The Bombay High Court today directed the Brihanmumbai Municipal Corporation (BMC) to “reconsider” the blanket permission granted by it to some private and public agencies to trim trees on their premises.
A bench of Justices A S Oka and R I Chagla asked on what basis had the civic body granted such blanket permissions, without any condition for determining whether these agencies were adhering to provisions of the Trees Act and the BMC’s own rules.
The bench was hearing an application filed by city-based activist Zoru Bhatena, challenging BMC’s decision to allow some public and private agencies like Tata Power, Reliance Energy, the Railways, and the Airport Authority of India, to trim trees on their premises for the next three years.
The corporation told the bench that it had been well within its powers in granting such permission since it was not for felling of any trees, but for trimming and pruning, that was essential for the maintenance of trees.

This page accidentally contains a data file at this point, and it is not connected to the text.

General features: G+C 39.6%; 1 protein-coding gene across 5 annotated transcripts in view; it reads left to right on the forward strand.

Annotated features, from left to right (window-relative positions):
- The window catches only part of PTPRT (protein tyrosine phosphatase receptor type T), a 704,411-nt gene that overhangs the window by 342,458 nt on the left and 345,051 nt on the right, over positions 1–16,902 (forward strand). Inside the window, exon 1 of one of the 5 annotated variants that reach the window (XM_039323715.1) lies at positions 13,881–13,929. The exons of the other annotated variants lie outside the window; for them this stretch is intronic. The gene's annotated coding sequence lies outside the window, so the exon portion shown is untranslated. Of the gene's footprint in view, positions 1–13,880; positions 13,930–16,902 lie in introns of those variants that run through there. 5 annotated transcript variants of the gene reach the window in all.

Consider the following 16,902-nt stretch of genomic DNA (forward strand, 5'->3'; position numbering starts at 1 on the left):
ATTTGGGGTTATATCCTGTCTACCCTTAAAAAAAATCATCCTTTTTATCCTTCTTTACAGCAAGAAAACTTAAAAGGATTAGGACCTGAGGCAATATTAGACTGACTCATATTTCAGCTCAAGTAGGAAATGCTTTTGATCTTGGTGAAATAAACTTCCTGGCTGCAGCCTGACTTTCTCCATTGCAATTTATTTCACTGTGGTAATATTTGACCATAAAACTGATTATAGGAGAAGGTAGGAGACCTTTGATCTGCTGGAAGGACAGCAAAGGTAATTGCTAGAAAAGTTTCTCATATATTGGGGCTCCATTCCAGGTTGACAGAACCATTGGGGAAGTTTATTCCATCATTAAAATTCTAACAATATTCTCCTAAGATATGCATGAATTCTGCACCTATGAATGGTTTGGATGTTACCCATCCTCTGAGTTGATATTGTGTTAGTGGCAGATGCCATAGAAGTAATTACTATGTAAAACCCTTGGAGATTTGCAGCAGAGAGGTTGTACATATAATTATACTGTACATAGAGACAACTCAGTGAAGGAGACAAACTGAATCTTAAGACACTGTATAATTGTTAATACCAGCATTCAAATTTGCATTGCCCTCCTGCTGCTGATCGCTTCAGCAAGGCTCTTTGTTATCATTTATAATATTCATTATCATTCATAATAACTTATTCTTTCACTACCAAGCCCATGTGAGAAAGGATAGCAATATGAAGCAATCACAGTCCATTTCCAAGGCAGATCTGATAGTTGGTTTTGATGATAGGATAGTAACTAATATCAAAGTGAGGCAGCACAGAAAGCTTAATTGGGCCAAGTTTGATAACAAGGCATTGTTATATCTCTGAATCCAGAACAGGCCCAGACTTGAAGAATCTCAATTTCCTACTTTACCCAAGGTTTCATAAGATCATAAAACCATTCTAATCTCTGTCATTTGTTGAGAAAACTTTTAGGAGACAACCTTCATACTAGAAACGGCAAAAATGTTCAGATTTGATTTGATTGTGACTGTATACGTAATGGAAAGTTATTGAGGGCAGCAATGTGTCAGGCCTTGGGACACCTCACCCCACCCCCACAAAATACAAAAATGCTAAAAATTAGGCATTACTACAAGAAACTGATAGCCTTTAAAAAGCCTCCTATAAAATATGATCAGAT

BMC’s counsel, advocate Anil Sakhre, argued that under section 383 of the Municipal Act, the corporation had the power to allow trimming and pruning of trees for their maintenance, or in cases where the trees had some overgrown or damaged branches posing a danger to one’s life or property.
The bench, however, said even section 383 mandated that such permission could be granted to private persons or bodies only after the civic commissioner was convinced that the trees on the respective person’s property required trimming.
“The Act does not talk of such blanket permission without any application of mind by the civic body. Who is to determine whether the trees that such bodies are trimming actually require to be touched?
“And what if in the name of trimming, they cut 90 of the 100 branches and virtually kill the tree? That will be in contravention of the Trees Act,” the bench said.
“This will have to be reconsidered by BMC,” it said.
The court also directed the petitioner to amend its plea and make the agencies that have been granted such permission, a party to the plea.
The BMC, in the meanwhile, will file a rejoinder justifying the permission granted.